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Magog & Lake Memphremagog - A beautiful region to discover!

The Famous Pole Supported Bridge

The Outlet of Lake Memphremagog (1838)

The Outlet of Lake Memphremagog (1838)

The famous pole supported bridge at “The Outlet” (now Magog) made this community famous and was accurately illustrated by a line drawing published in 1860 by Currier & Ives of New York. This drawing can still be easily related to by several sites shown, and we’ll use our ‘editorial license’ to point these out.

First, we’ll note that the originator also used his artistic privilege to bring into his drawing landmarks that would have been little further away than shown. At the left we see a church, unquestionably Magog’s first place-of-worship (1831), once called the “Union Church”, which still stands on Merry St. South. Bottom left we see boulders in the river and a fast current, just about where we’re told there were once fish traps set by the Indians who lived here. Some old photos show these traps.

The house to the right would probably have been that of Ralph Merry (around 1821), which is actually quite a bit further up on the hill, and still stands, as Magog’s oldest home. It is the residence of Mr. and Mrs. Garth Fields.

Above, we see an island, which would have been that in mouth of the Magog River, and belongs to Claude Charest, whose son is Jean Charest, premier of Quebec from 2003 to 2012 and who spent much of his youth in this community. We see a raised area to right of the island, obviously “Merry’s Point Park”. This helps prove that once there was considerable earth and rocks on this point of land that protrudes out into the lake, most of which disappeared when fill from here was used for purposes like road construction. And, we know once that there was a stone-crushing operation on the point. We see a horse and buggy which was being driven along a roadway that would in future years be used for the railway.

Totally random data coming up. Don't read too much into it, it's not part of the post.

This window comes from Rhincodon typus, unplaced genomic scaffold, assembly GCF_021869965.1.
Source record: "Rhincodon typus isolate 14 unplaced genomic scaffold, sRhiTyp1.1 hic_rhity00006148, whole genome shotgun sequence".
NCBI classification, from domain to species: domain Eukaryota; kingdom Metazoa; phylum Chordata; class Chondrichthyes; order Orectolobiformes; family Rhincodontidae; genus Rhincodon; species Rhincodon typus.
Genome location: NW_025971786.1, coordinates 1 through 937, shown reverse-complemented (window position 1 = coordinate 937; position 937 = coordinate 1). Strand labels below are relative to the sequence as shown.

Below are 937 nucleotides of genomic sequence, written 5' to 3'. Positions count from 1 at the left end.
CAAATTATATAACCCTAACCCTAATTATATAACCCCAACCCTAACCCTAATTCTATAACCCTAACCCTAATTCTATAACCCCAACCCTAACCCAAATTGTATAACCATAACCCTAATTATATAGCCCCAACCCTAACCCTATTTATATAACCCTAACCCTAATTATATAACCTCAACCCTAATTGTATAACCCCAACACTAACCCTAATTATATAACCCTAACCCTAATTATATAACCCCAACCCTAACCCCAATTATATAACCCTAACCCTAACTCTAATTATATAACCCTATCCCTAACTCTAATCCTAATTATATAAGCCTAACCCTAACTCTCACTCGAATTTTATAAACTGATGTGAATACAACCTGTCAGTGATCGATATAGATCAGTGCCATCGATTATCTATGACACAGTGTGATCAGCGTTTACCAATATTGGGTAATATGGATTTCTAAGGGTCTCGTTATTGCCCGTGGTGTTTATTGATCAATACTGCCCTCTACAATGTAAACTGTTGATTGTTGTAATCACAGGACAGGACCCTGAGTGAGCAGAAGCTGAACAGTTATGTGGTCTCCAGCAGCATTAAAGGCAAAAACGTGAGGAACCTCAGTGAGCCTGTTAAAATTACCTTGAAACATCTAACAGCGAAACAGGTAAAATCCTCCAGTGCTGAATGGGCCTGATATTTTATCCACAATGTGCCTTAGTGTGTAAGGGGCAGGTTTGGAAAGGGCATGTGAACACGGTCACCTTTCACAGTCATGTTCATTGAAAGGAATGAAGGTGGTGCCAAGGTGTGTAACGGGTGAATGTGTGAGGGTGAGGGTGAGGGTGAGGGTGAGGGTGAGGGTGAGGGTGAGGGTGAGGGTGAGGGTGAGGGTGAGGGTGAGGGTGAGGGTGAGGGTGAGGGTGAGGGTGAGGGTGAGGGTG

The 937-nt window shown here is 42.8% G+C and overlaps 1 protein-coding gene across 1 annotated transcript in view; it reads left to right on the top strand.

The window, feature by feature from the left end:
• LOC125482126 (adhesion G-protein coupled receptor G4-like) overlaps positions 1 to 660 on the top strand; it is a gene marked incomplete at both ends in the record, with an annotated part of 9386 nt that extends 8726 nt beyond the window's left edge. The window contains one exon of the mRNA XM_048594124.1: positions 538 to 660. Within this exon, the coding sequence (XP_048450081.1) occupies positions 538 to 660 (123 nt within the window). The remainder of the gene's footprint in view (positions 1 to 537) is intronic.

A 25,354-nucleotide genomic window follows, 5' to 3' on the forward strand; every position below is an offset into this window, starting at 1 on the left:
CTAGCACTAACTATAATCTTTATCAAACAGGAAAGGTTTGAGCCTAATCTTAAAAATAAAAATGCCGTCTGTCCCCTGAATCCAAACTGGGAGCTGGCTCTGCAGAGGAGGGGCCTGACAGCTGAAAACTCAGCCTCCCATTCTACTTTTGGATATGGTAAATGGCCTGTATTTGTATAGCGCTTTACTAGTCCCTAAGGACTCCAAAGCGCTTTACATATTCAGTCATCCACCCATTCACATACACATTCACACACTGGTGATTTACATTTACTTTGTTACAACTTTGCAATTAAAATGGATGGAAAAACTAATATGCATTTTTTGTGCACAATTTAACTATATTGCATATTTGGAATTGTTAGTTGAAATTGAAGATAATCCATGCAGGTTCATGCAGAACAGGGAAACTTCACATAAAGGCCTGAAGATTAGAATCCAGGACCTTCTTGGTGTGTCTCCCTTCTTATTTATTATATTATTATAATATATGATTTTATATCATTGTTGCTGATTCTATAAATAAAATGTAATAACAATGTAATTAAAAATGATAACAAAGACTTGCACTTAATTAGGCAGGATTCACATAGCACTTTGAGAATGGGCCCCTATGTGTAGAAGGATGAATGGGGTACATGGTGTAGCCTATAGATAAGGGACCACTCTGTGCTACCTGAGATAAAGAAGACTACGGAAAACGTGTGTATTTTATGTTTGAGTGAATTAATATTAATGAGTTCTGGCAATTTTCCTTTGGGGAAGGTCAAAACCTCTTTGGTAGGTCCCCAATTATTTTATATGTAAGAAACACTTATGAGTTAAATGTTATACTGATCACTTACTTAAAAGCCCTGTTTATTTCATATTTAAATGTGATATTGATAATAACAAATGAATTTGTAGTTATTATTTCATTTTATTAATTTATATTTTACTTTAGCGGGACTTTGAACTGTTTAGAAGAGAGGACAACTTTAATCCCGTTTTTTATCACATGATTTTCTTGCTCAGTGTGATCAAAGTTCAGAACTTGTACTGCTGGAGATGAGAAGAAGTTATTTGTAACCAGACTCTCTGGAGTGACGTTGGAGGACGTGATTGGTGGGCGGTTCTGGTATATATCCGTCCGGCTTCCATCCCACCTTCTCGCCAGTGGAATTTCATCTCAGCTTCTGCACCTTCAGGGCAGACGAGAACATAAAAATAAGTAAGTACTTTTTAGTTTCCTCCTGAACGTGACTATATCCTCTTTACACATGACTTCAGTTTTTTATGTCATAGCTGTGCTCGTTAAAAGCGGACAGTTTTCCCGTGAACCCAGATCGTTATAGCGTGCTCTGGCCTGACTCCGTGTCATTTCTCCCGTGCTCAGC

This bridge was famous because pictures of it hung on the walls of houses on both sides of the Atlantic. It was painted by William Henry Bartlett about 1838. Nevertheless, we know it was a flimsy bridge because Henry Tayler, a travelling book seller passed that way a couple of years after Bartlett and recorded that it was “The most miserable bridge I ever saw. Not a rail on either side.”. The bridge is near Merry South & Hatley Streets.

William Henry Bartlett was born in London, England in 1809. During his career, Bartlett made several trips to North America. In the late 1830’s, he traveled around Canada sketching towns, villages, and rural landscapes in what were then the provinces of Lower Canada, Upper Canada, New Brunswick, and Nova Scotia. It was at this time that he visited the Eastern Townships. Ultimately Bartlett’s drawings would appear as a collection of steel engravings in Canadian Scenery illustrated, published in London in 1842 by Bartlett and N. H. Willis.

Twenty “Bartlett prints,” as they are affectionately called, feature scenes in and around Magog, Lake Memphremagog, Orford, Sherbrooke, Stanstead, Lake Massawippi, Bolton and Georgeville. Though romanticized in their depictions of the rugged frontier, Bartlett prints nevertheless represent a major contribution to Canadian pictorial history. They are also among the earliest depictions of the Eastern Townships. William Henry Bartlett died on board a french ship returning from a voyage to the Orient in the Mediterranean Sea in 1854.

Also Bartlett’s views were later used in his posthumous History of the United States of North America, continued by B. B. Woodward and published c. 1856.


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